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Do you cringe when someone suggests going out for ice cream? Do you avoid cereal for breakfast at all costs? Have you turned down smoothie after smoothie at the gym? Then there's a good chance, whether you admit it or not, that you're probably lactose intolerant.
According to the Mayo Clinic website, lactose intolerance, alternately called lactase deficiency, “means you aren't able to fully digest the milk sugar (lactose) in dairy products. It's usually not dangerous, but symptoms of lactose intolerance can be uncomfortable.”
The website goes on to explain that the real issue for lactose intolerant people is “an enzyme produced by the lining of your small intestine. Many people have low levels of lactase, but most don't experience signs and symptoms. Only people with both low lactase levels who also have associated signs and symptoms have, by definition, lactose intolerance.”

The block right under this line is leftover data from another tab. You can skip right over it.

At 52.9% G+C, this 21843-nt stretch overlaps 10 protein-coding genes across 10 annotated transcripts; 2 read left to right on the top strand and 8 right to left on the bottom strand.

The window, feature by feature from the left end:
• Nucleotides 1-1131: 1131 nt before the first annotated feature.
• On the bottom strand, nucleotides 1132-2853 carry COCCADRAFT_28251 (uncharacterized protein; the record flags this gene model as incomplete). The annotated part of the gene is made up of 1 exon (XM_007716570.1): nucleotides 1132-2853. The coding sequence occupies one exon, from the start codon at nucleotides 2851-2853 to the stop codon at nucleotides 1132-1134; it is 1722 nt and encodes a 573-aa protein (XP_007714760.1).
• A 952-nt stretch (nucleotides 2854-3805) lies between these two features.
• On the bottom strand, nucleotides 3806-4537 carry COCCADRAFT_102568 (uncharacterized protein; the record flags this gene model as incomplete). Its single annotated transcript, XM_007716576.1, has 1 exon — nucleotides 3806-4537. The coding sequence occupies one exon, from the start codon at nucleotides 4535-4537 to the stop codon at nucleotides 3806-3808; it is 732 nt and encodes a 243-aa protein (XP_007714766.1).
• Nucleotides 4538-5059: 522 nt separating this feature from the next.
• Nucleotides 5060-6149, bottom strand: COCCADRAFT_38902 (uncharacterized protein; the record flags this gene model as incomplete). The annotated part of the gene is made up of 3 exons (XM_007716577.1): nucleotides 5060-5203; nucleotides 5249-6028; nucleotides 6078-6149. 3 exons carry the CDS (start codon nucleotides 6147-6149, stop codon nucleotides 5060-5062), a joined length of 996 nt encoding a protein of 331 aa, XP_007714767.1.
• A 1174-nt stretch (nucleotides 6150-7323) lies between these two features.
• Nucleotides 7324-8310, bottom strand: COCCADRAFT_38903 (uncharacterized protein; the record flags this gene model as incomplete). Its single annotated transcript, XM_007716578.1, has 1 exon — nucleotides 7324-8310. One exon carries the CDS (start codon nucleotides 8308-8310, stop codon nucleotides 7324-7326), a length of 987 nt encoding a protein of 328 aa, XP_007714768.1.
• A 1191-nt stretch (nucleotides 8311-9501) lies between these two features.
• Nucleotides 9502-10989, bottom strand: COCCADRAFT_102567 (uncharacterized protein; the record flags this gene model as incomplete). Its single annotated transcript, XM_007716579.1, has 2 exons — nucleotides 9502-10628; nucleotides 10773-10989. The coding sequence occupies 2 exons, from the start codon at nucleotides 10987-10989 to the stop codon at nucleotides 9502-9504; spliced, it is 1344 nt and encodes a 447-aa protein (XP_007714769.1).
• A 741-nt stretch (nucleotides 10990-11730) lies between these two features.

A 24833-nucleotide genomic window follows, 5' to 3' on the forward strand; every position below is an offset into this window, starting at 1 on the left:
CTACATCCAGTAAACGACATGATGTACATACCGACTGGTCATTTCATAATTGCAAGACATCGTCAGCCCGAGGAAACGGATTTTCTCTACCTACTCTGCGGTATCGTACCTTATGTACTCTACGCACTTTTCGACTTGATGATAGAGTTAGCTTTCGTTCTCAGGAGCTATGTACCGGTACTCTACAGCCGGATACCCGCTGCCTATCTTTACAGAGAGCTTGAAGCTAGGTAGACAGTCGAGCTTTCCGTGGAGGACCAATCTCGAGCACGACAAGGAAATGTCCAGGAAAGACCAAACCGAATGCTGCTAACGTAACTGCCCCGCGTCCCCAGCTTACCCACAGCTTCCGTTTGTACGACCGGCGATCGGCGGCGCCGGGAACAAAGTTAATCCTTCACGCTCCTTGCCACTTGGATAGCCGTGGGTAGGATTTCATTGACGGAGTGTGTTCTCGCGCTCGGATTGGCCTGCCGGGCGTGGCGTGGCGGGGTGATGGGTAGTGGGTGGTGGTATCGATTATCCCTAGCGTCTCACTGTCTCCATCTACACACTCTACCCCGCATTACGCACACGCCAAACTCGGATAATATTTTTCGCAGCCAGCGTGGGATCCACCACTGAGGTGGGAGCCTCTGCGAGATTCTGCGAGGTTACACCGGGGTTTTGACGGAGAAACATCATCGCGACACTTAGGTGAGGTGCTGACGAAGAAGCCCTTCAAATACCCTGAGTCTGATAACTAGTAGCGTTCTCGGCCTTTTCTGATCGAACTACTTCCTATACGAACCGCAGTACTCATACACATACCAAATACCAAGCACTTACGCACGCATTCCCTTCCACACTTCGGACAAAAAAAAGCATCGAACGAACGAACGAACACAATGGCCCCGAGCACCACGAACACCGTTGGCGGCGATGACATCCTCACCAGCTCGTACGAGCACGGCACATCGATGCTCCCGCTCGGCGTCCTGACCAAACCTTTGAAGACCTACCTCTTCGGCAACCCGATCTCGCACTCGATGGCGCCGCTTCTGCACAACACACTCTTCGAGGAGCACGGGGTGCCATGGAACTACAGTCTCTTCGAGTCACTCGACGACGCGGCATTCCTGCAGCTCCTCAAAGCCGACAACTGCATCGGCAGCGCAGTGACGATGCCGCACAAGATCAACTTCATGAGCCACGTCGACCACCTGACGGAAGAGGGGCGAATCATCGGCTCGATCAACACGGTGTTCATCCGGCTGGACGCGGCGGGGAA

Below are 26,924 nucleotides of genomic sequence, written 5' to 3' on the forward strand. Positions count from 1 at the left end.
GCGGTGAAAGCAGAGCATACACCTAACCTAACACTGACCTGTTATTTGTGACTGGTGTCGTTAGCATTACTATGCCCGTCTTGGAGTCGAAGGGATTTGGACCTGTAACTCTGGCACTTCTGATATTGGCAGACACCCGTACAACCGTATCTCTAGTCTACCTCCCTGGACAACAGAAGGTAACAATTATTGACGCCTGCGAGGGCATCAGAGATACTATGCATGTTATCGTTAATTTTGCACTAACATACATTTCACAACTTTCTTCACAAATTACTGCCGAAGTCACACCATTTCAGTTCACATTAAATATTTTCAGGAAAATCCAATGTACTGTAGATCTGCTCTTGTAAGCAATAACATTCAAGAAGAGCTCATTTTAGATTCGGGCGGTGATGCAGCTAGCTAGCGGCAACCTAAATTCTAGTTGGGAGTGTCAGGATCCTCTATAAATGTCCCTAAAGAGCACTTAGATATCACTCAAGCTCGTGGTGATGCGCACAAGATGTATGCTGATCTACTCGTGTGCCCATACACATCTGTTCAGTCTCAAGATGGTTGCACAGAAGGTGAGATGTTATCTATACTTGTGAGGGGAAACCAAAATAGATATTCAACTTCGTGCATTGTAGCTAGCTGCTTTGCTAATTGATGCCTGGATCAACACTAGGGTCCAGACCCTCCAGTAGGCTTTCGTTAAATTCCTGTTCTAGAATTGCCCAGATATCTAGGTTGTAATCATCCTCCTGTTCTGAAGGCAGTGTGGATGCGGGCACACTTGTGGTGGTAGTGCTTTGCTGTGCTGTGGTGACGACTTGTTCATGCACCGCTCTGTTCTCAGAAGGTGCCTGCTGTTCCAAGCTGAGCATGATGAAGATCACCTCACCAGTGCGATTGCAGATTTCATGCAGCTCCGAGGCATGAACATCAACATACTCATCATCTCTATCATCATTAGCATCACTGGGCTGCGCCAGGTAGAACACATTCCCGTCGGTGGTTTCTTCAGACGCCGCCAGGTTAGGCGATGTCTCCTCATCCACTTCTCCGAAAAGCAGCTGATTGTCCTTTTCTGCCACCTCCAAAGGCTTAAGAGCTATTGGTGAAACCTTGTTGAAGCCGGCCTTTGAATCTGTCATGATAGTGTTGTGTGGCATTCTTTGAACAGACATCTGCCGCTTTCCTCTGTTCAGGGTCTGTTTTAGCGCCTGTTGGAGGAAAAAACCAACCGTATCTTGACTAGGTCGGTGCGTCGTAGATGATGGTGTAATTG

The TLC website, HowStuffWorks.com, says 30 to 50 million Americans suffer from a lactose intolerance condition and when they indulge in dairy delights like cheese, cream, and milk can cause gas, bloating, cramping, and an all-around uncomfortable state.
But, the website states, this condition is not necessarily a milk allergy. “One of the most common misconceptions about lactose intolerance is that it is a milk allergy. Though the two are often confused, the difference is a critical one. The inability to completely digest lactose rarely translates into the need for a milk-free diet. But if you have a milk allergy, even minute amounts can trigger a serious reaction.
Symptoms of a true milk allergy include a runny nose, puffy eyes, skin rash, vomiting, tightness in the throat, and difficulty breathing. There is no connection between having a milk allergy, which is due to an immune response to a protein, and having lactose intolerance, which is an enzyme deficiency.”
For those who live with lactose intolerance, there are several ways to reduce the chance of feeling the effect of too much dairy.